The surrogate made the first of several appearances in the Thai media on March 3.

Lake told the Blade that the surrogate on March 19 arrived at the Bangkok apartment building in which he and his husband had previously lived. He said they had already moved because their original lawyer told them “she could come and try to take the baby from us.”

Lake said the surrogate and her teenage daughter waited in the lobby for eight hours.

“She asked me to come downstairs and bring the baby,” he said, recalling a conversation he said he had with the surrogate over a Thai social media network. “She wanted to see the baby.”

Lake provided the Blade with a picture he said the surrogate posted to her Facebook page in which she is holding a gun. Four other pictures show guns and bullets.

Lake said the surrogate and her representative earlier this month requested a meeting with him. He told the Blade they asked to “bring her daughter, as they put it.”

“We refused because we don’t trust them at all,” said Lake. “We do think that it is possible if they had the opportunity they would do something to try to take Carmen from us.”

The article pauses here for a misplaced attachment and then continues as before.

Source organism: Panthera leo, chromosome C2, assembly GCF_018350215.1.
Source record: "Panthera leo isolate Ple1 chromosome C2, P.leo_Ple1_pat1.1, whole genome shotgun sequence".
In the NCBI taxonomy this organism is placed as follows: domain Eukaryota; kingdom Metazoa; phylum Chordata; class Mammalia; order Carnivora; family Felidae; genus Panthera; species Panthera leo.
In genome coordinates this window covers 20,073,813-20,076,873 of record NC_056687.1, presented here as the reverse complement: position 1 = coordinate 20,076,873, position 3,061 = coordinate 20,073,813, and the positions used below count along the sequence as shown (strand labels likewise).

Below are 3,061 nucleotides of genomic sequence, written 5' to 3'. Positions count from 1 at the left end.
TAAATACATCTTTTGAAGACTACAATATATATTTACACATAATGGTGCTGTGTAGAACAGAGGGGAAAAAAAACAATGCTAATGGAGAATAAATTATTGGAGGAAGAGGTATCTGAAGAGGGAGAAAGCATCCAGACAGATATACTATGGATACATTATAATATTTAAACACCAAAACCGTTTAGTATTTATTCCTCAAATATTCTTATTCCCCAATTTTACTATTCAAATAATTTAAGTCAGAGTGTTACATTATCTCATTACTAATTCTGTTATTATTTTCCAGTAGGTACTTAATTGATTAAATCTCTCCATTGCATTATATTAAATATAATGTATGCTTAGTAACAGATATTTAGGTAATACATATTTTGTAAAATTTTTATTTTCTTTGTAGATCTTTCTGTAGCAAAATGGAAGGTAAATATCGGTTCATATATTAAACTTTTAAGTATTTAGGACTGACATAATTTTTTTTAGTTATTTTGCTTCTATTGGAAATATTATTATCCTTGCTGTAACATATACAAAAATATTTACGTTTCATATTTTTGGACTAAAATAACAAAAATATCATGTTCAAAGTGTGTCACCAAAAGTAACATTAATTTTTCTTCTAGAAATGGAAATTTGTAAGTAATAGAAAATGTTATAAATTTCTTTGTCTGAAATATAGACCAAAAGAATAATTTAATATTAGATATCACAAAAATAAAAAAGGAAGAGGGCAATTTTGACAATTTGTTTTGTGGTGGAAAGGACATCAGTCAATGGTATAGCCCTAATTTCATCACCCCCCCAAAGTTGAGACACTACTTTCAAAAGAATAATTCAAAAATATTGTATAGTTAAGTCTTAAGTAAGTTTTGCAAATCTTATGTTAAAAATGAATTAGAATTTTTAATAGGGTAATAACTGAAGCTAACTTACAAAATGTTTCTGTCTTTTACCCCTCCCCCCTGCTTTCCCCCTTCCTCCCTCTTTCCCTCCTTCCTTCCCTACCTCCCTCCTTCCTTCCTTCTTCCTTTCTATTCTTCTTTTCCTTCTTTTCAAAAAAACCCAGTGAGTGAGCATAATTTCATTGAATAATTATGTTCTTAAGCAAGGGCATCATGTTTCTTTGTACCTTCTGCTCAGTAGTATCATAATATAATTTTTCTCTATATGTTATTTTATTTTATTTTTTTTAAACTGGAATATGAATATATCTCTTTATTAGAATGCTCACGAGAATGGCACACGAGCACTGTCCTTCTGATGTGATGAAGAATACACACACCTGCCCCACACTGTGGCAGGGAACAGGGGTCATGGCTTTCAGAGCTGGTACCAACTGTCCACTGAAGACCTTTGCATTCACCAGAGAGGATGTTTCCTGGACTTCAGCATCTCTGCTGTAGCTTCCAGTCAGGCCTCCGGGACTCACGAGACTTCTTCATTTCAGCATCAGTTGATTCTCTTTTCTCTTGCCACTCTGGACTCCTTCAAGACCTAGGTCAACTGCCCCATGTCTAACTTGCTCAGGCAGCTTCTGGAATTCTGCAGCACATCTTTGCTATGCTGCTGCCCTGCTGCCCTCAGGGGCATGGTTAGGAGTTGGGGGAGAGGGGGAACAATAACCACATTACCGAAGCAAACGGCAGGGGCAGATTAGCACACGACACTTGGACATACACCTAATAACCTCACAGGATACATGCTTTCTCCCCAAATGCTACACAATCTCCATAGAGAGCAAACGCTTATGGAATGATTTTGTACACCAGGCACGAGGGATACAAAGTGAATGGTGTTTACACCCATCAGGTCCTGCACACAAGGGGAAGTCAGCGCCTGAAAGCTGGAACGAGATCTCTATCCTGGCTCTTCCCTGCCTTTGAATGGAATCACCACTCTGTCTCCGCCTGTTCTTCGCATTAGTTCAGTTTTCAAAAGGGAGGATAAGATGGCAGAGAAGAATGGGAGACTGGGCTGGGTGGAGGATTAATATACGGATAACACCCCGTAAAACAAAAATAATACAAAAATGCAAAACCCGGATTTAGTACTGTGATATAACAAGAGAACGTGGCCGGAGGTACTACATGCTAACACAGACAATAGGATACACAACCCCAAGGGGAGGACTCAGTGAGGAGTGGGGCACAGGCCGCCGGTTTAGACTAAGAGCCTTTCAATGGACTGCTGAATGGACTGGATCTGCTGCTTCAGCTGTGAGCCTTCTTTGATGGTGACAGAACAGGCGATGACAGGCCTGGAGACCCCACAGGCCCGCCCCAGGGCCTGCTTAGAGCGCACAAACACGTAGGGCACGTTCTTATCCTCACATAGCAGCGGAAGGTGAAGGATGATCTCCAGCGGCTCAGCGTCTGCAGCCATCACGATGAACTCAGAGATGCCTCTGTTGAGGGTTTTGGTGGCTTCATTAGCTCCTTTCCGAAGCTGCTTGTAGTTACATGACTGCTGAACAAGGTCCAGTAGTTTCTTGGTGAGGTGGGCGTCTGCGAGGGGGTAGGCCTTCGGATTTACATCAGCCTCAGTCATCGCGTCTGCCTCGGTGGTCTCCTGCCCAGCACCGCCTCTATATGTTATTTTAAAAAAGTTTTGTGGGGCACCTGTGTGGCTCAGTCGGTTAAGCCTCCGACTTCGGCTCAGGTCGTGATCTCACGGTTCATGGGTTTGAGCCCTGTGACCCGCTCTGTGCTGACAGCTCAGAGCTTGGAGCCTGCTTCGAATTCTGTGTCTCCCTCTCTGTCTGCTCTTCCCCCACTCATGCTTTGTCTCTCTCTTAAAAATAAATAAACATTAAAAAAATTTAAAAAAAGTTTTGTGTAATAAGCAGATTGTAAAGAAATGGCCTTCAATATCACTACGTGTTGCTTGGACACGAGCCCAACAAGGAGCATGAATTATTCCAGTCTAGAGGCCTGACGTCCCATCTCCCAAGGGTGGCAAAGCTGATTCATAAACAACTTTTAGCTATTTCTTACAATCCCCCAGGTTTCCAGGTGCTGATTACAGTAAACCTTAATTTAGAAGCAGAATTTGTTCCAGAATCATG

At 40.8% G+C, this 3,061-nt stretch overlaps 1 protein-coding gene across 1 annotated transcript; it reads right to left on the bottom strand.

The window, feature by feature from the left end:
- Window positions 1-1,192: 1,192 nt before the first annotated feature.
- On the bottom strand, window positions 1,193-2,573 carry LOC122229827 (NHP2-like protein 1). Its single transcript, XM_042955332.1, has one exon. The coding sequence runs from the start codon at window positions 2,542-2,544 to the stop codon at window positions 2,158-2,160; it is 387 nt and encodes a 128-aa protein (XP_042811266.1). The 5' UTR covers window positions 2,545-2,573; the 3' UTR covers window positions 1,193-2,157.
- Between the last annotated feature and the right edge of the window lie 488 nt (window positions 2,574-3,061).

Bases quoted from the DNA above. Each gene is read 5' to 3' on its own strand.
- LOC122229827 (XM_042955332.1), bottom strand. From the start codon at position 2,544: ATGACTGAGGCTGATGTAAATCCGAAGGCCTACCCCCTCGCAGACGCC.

No parental rights under Thai law

A new law that outlaws surrogacy for foreigners in Thailand is scheduled to take effect on July 31.

Current Thai law stipulates that the surrogate has full legal and parental rights to Lake’s daughter, even though he is listed on her birth certificate as her father. Lake said he has also taken a DNA test to prove his paternity.

“I still don’t have any parental rights, according to Thai law,” noted Lake.

The U.S. Embassy in Bangkok has issued a Consular Report of Birth Abroad or CRBA — which certifies a child who was born overseas is an American citizen at the time of their birth. Officials will not issue a U.S. passport for Lake’s daughter until they receive consent from both parents listed on the birth certificate.

Lake told the Blade that he and his husband paid their first lawyer $9,000.

He said they “let him go” after two months because of “little work and little progress” in their case. Lake told the Blade he and his husband later found out that the lawyer was a friend of the father of the woman who is representing their surrogate.

Lake said the second lawyer that he and his husband have hired “is being very productive.”

They have also launched a Fundly page to help offset their legal costs, which he said could amount to more than $25,000 once they go to court. Lake and his husband have also launched a Change.org petition in order to “have international public opinion behind us” during the proceedings.